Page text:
Surprised? The first time I discovered this, I was dumbfounded. It contradicted what I “knew” to be true. According to my dictionary, the word “nice” is derived from words that mean “foolish, wanton, ignorant.” I certainly hope you are none of these. So much for the Original Mr. or Ms. Nice, huh? Now you can see why I said what I did. I know. It also means “pleasing” and “agreeable” among others. These definitions may be the part of the elephant you’re familiar with. I’m simply pointing out another part that I’ve seen. It may be lesser known, but no less part of the same word. I have to wonder, though. Is acting pleasing and agreeable a result of foolishness and ignorance? Or is foolishness and ignorance the result of acting pleasing and agreeable? Worth pondering, I think. But that’s another subject.

You see, if we don’t consider other possibilities as we did in the previous exercise, then we can’t see the whole picture. We may create or perpetuate conflict with others who experience a different part of the whole. We may all become rope or hose “experts,” never considering that there is another end and that end may connect to something far greater. Seeing that “something” would allow us to reconsider our entire position. Changing our perspective of Reality would then be much easier. Such a realization could help us to relinquish our attachments to life as we think it is or has to be. This is particularly advantageous if life is less fulfilling than we want it to be. We may lose our identity as “hose experts.” We also gain access to our True Identity, something far grander than we could have imagined.

Of course, we have numerous opportunities to shift perspectives. These opportunities include anything we see as obstacles, inconveniences, or problems and anything that triggers a negative emotional reaction. And by shifting perspectives, I don’t mean rationalizing or merely “reframing” as I’ve heard many endorse. I mean actually standing in a different place in consciousness. I mean, deep in the Heart and clearly in the mind, seeing circumstances or various aspects thereof in a different way.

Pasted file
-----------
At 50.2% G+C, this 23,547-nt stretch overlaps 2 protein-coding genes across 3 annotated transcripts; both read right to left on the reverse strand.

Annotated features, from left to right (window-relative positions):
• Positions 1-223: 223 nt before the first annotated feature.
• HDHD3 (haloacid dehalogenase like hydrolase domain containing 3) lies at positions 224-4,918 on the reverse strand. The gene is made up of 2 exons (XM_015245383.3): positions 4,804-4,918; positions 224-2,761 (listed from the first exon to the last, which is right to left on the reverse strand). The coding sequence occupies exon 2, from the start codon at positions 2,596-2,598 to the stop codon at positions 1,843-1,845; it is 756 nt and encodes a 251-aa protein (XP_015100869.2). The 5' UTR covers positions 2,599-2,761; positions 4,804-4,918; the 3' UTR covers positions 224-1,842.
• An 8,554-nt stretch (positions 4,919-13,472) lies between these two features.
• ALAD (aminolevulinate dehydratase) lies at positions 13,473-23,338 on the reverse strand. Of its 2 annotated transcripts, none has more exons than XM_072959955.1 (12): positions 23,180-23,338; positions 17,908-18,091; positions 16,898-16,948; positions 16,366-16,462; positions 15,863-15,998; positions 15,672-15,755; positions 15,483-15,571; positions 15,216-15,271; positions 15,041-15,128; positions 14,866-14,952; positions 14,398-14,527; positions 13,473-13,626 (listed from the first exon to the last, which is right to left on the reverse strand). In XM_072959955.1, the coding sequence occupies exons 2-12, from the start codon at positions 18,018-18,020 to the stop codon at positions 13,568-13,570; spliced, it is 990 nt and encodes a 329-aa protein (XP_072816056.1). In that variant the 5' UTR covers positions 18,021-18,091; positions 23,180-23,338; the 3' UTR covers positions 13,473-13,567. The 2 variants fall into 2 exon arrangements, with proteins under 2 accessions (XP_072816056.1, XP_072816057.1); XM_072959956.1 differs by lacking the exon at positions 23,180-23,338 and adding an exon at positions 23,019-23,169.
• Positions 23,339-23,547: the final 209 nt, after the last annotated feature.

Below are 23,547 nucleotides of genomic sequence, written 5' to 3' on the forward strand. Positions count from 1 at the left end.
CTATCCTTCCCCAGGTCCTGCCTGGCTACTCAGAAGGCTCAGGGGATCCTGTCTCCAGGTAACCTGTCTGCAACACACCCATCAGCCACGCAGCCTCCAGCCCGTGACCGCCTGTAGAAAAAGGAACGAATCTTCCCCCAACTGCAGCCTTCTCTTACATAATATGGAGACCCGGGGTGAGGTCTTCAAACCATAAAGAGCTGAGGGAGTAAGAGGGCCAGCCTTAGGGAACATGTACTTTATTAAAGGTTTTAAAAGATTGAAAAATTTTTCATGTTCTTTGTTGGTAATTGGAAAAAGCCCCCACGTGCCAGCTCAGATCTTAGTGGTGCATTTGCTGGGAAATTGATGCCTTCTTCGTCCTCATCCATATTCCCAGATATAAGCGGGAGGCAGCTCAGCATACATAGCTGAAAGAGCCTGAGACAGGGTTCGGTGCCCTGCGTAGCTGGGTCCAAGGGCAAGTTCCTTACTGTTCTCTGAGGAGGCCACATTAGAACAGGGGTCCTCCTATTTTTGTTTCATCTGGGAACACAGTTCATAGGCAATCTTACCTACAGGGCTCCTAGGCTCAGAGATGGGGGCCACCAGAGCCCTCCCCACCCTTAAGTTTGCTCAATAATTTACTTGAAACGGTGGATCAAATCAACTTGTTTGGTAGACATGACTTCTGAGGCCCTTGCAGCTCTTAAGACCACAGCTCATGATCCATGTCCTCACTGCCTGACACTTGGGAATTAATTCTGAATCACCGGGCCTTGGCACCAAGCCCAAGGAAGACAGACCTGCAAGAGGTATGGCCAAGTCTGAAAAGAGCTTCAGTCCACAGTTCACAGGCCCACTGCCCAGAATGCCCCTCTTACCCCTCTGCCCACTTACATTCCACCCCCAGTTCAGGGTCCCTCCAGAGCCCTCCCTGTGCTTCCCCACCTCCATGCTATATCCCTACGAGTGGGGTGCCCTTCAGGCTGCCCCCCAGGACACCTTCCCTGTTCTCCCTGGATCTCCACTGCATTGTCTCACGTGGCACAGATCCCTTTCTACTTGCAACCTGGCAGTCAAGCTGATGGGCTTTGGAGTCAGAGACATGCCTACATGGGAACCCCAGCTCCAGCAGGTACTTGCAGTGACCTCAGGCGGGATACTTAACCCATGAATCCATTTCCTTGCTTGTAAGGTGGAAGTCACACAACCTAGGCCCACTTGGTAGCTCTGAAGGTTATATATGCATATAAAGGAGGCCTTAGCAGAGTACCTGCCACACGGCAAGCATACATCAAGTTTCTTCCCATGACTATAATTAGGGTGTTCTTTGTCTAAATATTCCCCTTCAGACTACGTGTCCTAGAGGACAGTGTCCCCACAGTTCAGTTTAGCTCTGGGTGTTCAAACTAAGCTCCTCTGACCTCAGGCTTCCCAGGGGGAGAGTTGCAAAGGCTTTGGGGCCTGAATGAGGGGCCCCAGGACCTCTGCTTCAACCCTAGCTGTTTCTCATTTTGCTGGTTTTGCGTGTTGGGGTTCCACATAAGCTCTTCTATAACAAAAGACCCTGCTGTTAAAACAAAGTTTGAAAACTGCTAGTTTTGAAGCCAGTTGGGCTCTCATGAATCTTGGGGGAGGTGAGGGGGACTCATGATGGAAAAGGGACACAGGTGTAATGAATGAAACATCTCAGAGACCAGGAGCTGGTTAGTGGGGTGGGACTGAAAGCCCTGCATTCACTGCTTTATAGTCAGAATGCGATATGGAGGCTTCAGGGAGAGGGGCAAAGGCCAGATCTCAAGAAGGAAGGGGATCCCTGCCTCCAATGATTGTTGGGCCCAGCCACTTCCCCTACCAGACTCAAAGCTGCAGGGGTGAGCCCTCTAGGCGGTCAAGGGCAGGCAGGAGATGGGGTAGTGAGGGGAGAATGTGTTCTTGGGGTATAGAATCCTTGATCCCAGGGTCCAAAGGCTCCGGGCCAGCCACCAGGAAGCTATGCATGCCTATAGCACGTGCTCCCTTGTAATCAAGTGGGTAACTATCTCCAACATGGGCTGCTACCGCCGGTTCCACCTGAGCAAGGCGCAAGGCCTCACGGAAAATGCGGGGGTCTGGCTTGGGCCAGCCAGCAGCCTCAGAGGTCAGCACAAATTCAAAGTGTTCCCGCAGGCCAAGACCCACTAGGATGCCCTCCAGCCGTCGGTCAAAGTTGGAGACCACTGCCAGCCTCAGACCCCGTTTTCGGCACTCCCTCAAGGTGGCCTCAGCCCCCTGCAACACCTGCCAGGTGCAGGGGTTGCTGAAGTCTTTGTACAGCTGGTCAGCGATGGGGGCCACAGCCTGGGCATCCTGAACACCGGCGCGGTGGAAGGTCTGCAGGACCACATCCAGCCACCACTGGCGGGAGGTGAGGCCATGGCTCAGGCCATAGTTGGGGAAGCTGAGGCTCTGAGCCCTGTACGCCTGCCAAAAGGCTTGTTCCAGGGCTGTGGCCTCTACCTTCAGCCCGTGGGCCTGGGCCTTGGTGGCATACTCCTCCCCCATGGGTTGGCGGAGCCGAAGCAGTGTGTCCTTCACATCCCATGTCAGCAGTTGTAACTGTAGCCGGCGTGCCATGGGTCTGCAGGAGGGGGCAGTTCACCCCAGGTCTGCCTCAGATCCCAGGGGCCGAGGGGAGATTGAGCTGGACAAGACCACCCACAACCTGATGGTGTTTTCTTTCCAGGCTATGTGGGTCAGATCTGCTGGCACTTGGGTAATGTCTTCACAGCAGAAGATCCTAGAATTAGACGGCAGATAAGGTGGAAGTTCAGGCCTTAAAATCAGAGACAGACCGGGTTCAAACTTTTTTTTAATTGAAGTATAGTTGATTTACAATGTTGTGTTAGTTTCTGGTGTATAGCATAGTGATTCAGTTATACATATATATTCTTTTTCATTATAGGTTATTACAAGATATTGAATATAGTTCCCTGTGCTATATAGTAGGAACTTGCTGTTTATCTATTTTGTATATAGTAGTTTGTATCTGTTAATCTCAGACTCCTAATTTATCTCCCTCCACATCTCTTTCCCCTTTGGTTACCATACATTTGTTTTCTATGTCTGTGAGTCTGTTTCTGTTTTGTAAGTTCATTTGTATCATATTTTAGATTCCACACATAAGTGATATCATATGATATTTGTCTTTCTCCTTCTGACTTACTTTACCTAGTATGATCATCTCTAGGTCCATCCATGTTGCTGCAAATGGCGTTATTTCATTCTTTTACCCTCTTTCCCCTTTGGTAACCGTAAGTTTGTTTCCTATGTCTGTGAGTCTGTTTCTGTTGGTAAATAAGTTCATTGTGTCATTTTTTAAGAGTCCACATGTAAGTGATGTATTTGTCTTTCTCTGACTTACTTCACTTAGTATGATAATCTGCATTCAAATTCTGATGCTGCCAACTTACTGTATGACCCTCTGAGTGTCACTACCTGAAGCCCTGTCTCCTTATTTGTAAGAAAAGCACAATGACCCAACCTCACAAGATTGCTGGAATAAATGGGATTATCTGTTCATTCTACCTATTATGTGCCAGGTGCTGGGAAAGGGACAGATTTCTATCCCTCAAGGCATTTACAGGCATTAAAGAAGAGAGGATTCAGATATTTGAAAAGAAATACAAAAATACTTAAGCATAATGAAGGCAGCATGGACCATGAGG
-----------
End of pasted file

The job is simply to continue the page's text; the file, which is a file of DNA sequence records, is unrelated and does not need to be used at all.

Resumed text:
As an example: To reframe the perspective of the hose expert who has discovered that he is not truly an expert on the hose after all might be to say, “I specialize in organic hoses.” Sounds impressive to the uninitiated but he is still talking about an elephant’s trunk and he knows it. To see this and express it from a truly different perspective, one might conclude, “Okay. What I thought was a hose is actually an elephant’s trunk. Accepting this awareness has led me to discover a number of uses for elephant trunks and the elephants attached to them. Such purposes could never have applied to hoses, like lifting and stacking logs. Though not a hose, I now know much more about this apparatus as it actually is. As a result, I can benefit myself and others far more as a result.”

So, what might have at first been seen as a limitation, a failure, and a source of fear is now truly advantageous. But it does require us to first admit the misconception openly and honestly, without judgment, to ourselves and perhaps to others as well. That honest admission allows for a whole new world of expression to be revealed. Otherwise, we remain in an empty, limited, and false world that serves and fulfills no one, least of all ourselves.

Are you clinging to your identity as a “hose” expert? Are you willing to expand your awareness, encompass a larger perspective, and/or step into an entirely new identity? It’s your world. Explore it. Expand it. Determine the truth for yourself. What do you see in yourself, your life, your world that may not be the whole picture? Need a hint? Anything you notice. Be willing to look at what you see from a truly different perspective. And get ready to be amazed by the wonders you discover on the other end of that “hose” and beyond.

©2005 Jaraan Onai